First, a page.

GEORGE TOWN, Nov 16 — Many Penang pre-war building owners are selling off their properties due to frustration with the lengthy approvals for restoration works, according to the Property Development, Construction and Management Committee (PDCMC).
Its heritage and tourism division head Michael Geh said some owners have faced delays of up to two years before their applications to restore their heritage buildings were approved, which hiked up costs.
“This is just one of the factors that caused some of these heritage building owners to sell off their inheritance,” he told reporters today after announcing PDCMC's plan to conduct a thorough study on issues afflicting heritage building owners in the George Town world heritage site.
Geh said reports that these owners are selling out due to being offered high prices for their properties were not entirely accurate.
"There are many other factors such as the delay in approvals and this is why we are conducting this study, to find out why heritage building owners are selling their properties," he said.
He said PDCMC will start conducting the study by canvassing over 100 heritage building owners in the inner city.
"We will be focusing on three main points, first on why they are selling, secondly, on why they are finding it hard to use their own buildings for businesses and thirdly, on why some of the buildings are abandoned," he said.
The study will be concluded by next month and a final report of the study will be submitted to PCCC by January 2017.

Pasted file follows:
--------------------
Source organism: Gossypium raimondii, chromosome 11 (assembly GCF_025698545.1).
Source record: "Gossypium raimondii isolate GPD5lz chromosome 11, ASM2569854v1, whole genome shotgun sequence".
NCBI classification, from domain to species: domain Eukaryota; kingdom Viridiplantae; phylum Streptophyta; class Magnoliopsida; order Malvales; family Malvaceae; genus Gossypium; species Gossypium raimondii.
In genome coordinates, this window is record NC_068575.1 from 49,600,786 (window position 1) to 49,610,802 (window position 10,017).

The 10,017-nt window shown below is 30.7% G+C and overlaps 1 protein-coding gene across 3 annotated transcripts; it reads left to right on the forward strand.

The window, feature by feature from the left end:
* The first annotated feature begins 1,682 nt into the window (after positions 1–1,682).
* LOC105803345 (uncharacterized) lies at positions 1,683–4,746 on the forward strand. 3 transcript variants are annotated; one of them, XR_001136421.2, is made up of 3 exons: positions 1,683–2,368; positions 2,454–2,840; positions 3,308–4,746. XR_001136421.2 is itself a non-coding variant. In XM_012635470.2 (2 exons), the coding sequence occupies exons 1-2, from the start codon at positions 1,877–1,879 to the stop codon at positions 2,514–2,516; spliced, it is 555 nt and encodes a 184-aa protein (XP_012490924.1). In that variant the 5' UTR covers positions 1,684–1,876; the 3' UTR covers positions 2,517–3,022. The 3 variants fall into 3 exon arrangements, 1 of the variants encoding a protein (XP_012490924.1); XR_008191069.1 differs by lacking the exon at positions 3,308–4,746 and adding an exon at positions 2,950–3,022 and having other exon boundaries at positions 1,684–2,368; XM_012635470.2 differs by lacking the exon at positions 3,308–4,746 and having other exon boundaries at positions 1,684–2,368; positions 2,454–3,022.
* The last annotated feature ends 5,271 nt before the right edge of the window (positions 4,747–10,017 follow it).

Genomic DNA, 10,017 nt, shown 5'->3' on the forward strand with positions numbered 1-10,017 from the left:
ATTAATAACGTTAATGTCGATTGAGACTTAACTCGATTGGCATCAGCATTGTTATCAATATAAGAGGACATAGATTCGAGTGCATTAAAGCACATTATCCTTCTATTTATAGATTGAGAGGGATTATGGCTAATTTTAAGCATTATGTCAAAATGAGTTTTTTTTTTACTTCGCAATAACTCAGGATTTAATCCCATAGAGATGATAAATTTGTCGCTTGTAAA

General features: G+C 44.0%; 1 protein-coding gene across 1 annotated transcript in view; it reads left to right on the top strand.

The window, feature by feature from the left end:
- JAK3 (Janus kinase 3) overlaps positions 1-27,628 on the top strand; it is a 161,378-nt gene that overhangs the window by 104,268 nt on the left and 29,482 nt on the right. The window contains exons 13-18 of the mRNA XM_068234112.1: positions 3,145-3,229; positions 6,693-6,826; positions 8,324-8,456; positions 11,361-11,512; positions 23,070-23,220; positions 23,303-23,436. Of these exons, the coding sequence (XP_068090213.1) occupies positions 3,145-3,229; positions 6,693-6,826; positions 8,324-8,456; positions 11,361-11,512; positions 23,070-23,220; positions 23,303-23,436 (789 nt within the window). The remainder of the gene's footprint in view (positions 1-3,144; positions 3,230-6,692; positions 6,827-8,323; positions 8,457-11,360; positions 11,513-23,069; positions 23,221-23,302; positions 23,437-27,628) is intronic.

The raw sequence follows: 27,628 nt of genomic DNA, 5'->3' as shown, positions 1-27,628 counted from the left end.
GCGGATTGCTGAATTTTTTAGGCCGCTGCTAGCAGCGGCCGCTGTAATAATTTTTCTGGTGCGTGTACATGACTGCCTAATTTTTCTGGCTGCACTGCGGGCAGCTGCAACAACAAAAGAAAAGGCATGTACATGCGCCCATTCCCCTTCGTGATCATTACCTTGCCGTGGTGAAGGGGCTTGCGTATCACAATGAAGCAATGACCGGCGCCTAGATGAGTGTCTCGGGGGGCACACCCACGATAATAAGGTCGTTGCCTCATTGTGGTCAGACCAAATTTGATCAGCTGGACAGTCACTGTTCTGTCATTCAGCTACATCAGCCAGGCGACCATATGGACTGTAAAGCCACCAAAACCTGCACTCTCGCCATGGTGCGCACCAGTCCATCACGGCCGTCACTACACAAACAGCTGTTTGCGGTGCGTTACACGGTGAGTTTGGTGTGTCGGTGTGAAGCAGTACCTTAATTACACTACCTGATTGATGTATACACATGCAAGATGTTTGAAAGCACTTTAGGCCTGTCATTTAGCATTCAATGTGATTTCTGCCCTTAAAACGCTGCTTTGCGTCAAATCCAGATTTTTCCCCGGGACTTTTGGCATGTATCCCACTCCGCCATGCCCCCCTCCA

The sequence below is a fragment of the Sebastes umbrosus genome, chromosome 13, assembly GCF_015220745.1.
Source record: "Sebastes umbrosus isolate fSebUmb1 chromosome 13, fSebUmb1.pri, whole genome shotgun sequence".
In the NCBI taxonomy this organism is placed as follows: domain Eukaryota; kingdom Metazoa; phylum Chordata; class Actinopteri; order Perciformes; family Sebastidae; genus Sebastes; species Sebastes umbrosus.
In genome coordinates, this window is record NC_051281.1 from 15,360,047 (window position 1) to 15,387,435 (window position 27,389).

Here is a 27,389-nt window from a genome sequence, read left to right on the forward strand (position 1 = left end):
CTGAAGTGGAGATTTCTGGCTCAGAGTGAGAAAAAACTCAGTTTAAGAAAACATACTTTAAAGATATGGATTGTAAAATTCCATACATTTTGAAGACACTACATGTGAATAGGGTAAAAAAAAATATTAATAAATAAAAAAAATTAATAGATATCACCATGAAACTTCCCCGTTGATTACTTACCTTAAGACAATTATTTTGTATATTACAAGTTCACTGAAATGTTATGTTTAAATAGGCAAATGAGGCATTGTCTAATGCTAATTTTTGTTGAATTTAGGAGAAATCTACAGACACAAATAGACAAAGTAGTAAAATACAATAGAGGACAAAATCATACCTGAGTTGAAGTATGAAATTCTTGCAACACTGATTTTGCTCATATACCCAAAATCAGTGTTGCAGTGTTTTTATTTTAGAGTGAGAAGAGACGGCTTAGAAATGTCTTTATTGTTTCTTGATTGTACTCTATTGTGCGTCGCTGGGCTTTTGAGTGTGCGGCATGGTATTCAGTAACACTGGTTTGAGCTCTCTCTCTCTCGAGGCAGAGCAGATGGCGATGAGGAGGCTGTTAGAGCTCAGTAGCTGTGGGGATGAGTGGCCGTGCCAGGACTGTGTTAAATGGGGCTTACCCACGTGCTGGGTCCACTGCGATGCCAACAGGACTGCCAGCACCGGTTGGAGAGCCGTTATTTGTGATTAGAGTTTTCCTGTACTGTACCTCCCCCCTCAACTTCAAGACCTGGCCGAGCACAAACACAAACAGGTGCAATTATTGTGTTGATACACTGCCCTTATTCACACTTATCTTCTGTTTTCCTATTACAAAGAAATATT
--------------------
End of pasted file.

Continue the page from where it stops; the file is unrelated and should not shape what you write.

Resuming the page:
Earlier in his opening remarks during a seminar on sustainable development for George Town World Heritage Site, Geh said there needs to be a balance between heritage conservation and development.
"Recently, much has been said about protecting the rights of tenants but what about the owners? These heritage building owners have rights too and they too have issues to be resolved," he said.
Later, when asked to comment, George Town World Heritage Inc (GTWHI) general manager Dr Ang Ming Chee said the purpose of the seminar is to reach out to heritage building owners and to clarify the requirements under the Special Area Plan.
She is also interested to look at the results of PDCMC's study into the issues afflicting heritage building owners.
"We will definitely ask for the report from PCCC," she said.
PDCMC is a committee under Penang Chinese Chamber of Commerce, a local non-governmental organisation focused on trade and commerce.
Ang said heritage building owners who faced problems with their buildings could always approach GTWHI and the Penang Island City Council's heritage conservation department for assistance and advice.